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X-Rite ColorMunki Photo - Review
Colour management made easy? - The ColorMunki Photo
The X-Rite ColorMunki profiling solution [X-Rite] is now available and since we've been helping with some of the device testing we've got this review of some of its main features.
The (approx. $500) ColorMunki device and software allows you to profile your monitor and printers (and data projectors too).
You can also make spot colour measurements.
The ColorMunki range (Mac and PC) is firmly aimed at the large majority of users who might find some of the kit I've reviewed elsewhere, a little daunting for their own requirements.
More advanced articles on our site
Note -June 08 There are reported issues with profiling particular monitors on some PC systems - if you have problems with the profiling locking up, then check the X-Rite support site for a patch.
After that, if you do your own printing, then custom icc printer profiles will usually improve your print quality.
(If you move your mouse over the box image above, you'll see the contents...)
I sometimes see people on forums say it's not really needed. If you value the quality (and consistency) of your final results then this is just plain wrong.
What's not quite so obvious for me (who writes and teaches about the subject) is that a lot of people find colour management really tricky. [It's not! just some people try and make it sound a lot more complex than it needs to be]
X-Rite have looked at this large market, and in the first big new development since their take over of Gretagmacbeth, have produced a new 'all-in-one' device, the ColorMunki.
This is a multipurpose spectrophotometer, based on i1 technology (see the links at the end of this piece, for all our reviews of all the various i1 options.
It is aimed squarely at all those, who in the past, perhaps found the idea of colour management just a bit too much.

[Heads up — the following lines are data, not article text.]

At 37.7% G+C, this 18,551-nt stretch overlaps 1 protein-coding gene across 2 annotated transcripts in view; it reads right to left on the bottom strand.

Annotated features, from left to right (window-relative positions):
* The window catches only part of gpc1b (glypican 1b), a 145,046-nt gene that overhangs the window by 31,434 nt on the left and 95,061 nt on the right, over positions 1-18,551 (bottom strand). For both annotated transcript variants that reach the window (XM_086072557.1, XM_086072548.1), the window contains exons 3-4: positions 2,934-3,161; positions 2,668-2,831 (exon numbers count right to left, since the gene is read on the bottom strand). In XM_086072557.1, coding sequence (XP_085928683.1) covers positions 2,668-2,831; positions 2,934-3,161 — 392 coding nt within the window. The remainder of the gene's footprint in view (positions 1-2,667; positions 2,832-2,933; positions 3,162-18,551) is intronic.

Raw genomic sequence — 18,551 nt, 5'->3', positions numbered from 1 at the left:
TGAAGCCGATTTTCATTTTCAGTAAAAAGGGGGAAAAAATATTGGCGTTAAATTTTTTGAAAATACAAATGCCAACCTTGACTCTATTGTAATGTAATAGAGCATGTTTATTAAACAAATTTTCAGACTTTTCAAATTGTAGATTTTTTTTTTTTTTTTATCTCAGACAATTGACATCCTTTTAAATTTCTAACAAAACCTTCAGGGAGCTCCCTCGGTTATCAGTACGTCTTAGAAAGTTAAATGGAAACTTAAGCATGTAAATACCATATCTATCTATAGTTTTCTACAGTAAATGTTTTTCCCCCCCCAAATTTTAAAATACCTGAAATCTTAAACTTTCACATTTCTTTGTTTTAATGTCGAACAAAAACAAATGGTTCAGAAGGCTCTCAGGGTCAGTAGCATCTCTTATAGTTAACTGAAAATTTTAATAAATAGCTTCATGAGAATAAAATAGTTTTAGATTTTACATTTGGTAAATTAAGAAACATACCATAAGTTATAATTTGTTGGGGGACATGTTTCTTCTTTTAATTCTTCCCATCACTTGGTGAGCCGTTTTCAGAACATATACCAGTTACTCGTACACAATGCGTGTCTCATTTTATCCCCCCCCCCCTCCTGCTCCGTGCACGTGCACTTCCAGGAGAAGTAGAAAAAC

I'm limiting this discussion/review to the basic functionality of the ColorMunki Photo, since I'm looking at software that has a few missing features.
Whilst I have some opinions (as you'd expect ;-) on the precise choices available, I'll leave them for a more detailed look at the device and its software.
There is more information available from X-Rite (warning - turn down the sound on your computer first! ;-)
The ColorMunki is available in two versions.
One, the 'ColorMunki Photo', is what I'm looking at here, and is primarily aimed at photographers (particularly the social market and advanced amateurs).
That's the 'black' version.
The white ColorMunki Design is more for graphics designers. It's the same device, but in a white case.
The USB powered measuring device comes with a soft case and software.
There is also the ColorMunki Create package available, which is a monitor calibrator similar to the i1 Display LT, but with all new software (this is included in the features comparison chart in the summary at the end of this review) We hope to cover this further, when the device is available.
The white bar is set to a particular position depending on what you want to do with the device.
The image to the right shows it set for measuring projectors. the sensor looks out through the clear plastic part of the case.
If you point it straight up, then you can see the small diffuser 'bump' used when measuring ambient light.
An important part of the measurement cycle with a device like this is calibration.
My own i1 spectrophotometer comes with its own white tile in a calibration base unit.
With the ColorMunki, the tile is built inside the unit and accessed by pointing the bar down 45 degrees.
Move your mouse pointer over the image to see what I mean.
The images below, show (left to right) the device set for calibration, ambient lighting and projector profiling.
The device needs to go inside its soft case for this.
The long weighted strap (which seems to have some sand in it) is taken to its full length and used to counter balance the weight of the sensor.
The device is hung over your monitor so that the sensor (bar pointing towards the screen) can measure what colours your screen produces.
It's by knowing what colour the screen should be and comparing this with what is measured that is used to make a profile to give you better colour.
There is a small protective shutter in the soft case, which needs to be opened for taking any measurements.